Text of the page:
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Archive for the ‘Music’ Category

We made it! 31 days of spoopy feminist Halloween fun: horror media recommendations, cultural criticism, and great comments and recommendations from you!

Just for fun, have some terrifying audio illusions, or, as I like to call it, “Death Stomp Underwater Hell (Midi).”

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Source [Image of Oscar the Grouch holding a sign that says “I heart trash.”]

Source [Image of Oscar the Grouch holding a sign that says “I heart trash.”]

Here’s a humor(?) article I never guessed end up writing, and just in time for Tanabata!

“Why is Florence + the Machine’s How Big, How Blue, How Beautiful the soundtrack to my trash ship?”

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Or, “Why is Florence + the Machine’s How Big, How Blue, How Beautiful the soundtrack to my trash ship?” 

ilovetrash

Source [Image of Oscar the Grouch holding a sign that says “I heart Trash”]

Spoilers for X-Men First Class (major), X-Men Days of Future Past (moderate), NBC Hannibal (mild), and Battlestar Galactica (mild). Contains gifs; discussions of music and films featuring abusive relationships, alcohol abuse, and moderate violence; links to music videos with disturbing imagery of the same nature. I’m sure that Florence Welch actually wrote her music about her experiences and not about fandom, but seriously, have you seen the X-Men prequels? Or NBC Hannibal? Do you see?

There appears to be no one definition of a trash ship*, so my definition is a ‘ship that you know is objectively bad, either because the characters bring out the worst in each other or because one of the characters is literally a cannibal serial killer (or somesuch). Cherik (Charles Xavier/Erik Lensherr)? Trash ship.Starbuck/Apollo? Trash Battlestar. Hannigram (Hannibal Lecter/Will Graham)? Trash spiral-galaxy.

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Image from Toho Stage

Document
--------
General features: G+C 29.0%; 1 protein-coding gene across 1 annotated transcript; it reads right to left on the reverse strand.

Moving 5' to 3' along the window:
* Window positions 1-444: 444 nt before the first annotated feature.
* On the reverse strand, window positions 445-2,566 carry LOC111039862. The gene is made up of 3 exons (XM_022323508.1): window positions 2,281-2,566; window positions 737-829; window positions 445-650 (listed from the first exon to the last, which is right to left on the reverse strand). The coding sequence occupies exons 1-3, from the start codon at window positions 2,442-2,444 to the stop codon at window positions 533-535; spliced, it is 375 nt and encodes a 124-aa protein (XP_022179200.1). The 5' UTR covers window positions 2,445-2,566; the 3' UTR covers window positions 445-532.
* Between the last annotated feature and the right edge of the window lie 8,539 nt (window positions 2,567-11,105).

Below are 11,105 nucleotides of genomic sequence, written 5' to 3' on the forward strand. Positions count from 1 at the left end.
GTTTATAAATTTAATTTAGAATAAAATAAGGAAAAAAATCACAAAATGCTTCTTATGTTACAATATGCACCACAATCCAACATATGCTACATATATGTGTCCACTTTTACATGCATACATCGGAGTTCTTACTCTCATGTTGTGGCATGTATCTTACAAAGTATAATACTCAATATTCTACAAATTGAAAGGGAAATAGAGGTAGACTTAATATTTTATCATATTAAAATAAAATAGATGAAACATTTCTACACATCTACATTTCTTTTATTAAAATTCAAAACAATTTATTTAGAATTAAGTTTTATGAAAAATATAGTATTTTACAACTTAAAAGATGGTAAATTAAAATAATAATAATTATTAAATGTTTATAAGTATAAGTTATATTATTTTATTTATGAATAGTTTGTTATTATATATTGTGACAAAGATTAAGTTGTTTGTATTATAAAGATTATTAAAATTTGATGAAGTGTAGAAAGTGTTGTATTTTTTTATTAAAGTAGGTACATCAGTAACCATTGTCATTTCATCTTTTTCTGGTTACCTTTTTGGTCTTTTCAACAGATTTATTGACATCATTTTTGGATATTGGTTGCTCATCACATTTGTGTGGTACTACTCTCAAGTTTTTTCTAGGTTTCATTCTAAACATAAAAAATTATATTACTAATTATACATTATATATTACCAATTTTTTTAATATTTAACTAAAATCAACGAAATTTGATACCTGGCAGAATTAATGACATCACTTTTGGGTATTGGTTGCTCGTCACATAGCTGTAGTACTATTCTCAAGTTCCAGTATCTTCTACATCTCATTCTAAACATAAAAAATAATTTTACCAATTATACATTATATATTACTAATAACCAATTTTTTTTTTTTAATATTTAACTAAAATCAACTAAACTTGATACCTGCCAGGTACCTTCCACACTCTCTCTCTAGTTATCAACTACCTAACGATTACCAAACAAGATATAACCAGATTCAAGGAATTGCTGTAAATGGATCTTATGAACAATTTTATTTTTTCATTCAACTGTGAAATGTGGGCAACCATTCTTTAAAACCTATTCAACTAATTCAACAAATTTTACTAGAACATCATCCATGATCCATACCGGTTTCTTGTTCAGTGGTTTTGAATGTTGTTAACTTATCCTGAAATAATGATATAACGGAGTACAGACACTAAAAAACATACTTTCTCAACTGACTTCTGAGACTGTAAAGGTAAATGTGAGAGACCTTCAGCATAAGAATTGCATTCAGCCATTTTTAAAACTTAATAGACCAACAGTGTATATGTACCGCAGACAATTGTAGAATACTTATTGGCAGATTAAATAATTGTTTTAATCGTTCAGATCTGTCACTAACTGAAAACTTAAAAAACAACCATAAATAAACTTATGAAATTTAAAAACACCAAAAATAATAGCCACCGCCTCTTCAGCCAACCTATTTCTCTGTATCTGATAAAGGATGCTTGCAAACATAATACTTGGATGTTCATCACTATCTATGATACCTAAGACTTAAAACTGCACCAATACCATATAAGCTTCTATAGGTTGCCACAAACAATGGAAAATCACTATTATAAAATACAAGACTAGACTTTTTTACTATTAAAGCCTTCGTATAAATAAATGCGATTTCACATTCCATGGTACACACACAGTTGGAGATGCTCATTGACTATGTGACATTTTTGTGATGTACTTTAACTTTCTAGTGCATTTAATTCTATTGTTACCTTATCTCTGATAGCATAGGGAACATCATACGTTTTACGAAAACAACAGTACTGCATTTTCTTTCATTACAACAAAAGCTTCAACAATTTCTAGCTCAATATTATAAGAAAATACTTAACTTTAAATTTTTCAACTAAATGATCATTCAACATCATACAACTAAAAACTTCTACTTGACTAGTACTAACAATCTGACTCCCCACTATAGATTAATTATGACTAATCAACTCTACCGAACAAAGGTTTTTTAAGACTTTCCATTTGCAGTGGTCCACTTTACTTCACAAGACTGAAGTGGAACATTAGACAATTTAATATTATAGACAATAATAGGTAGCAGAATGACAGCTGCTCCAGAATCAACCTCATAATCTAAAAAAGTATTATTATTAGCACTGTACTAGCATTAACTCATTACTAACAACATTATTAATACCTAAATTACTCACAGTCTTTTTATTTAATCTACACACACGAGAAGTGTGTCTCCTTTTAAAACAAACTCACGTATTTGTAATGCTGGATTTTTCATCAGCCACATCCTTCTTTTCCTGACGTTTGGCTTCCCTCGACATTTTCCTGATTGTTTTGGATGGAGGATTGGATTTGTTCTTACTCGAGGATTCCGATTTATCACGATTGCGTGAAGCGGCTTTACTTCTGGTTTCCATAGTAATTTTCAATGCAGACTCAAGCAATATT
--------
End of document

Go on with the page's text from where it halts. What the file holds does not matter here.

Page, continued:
どんなに強く拒んでみせてもいつか俺を求める
No matter how fiercely you reject me, one day you’ll seek me out

I’ve written before about Elisabeth, my favorite musical when I saw it at the Imperial Theatre in Sept. 2010. That review was primarily a review of that run of the show and its actors since Elisabeth is an incredibly dense work with 20 years’ and multiple countries’ worth of shows; I’m convinced one could write several dissertations on any of the facets of the show, which is why I love it: it provides both the pleasure of consuming and the pleasure of producing analyses.

This year, I decided again to travel to Tokyo to see the 2012 Toho run show because, in addition to the excellent Sena Jun reprising her role as Elisabeth in a double cast with Haruno Sumire (my first Takarazuka love!), Toho brought on Hungarian actor Máté Kamarás for the role of der Tod, whom he had played in the Vienna revival run. Given my unenthusiastic feelings on Yamaguchi Yuichiro’s interpretation of the role, I was thrilled to be able to see an actor I actually knew I liked as der Tod on stage.1

Warning: this review has spoilers for Elisabeth the Musical as well as discussions of the musical’s themes of depression and suicide.

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This post is an entry in the December 2011 J Festa “Christmas in Japan,” hosted at japingu.

Being in Japan for the holidays means that I can choose my own holiday music if I feel like listening to it. Even though the stores are all playing Christmas Muzak, Japan’s retailers seem to work from a more limited playlist than the US and even have some of the Santa-oriented songs in Japanese, which means I don’t feel encounter these songs often.

A lot of songs that get played around the holidays are meant to make listeners think about peace on earth and goodwill toward others, but how many make you think about your sexual health? For that, there is “Little Taiko Boy.”

Image from "Little Taiko Boy" by All Out Attack Films.

On the official youtube page for All Out Attack Films, the project is described as follows:

Little Taiko Boy’s soundtrack is a safer-sex parody of the American Christmas carol “The Little Drummer Boy” interspersed with the slow rumble of a traditional Japanese taiko drum that sounds like a massive throbbing heart beat. Against this backdrop, several men meet in [Ni-Chome, Shinjuku,] Tokyo’s bathhouses, love hotels and cruising spots for intimate encounters, watched over by a glamorous drag version of Amaterasu Omikami, the Shinto goddess of the Sun played by Japanese activist and artist MADAME BONJOUR JOHNJ. Like a queer Santa Claus, the goddess leaves each couple a condom in a bejeweled wrapper as a gift and blessing for the night.

Any video that contains the phrase “like a queer Santa Claus” deserves a watch, don’t you think? This video, embedded below, is not safe for work for partial nudity and language.

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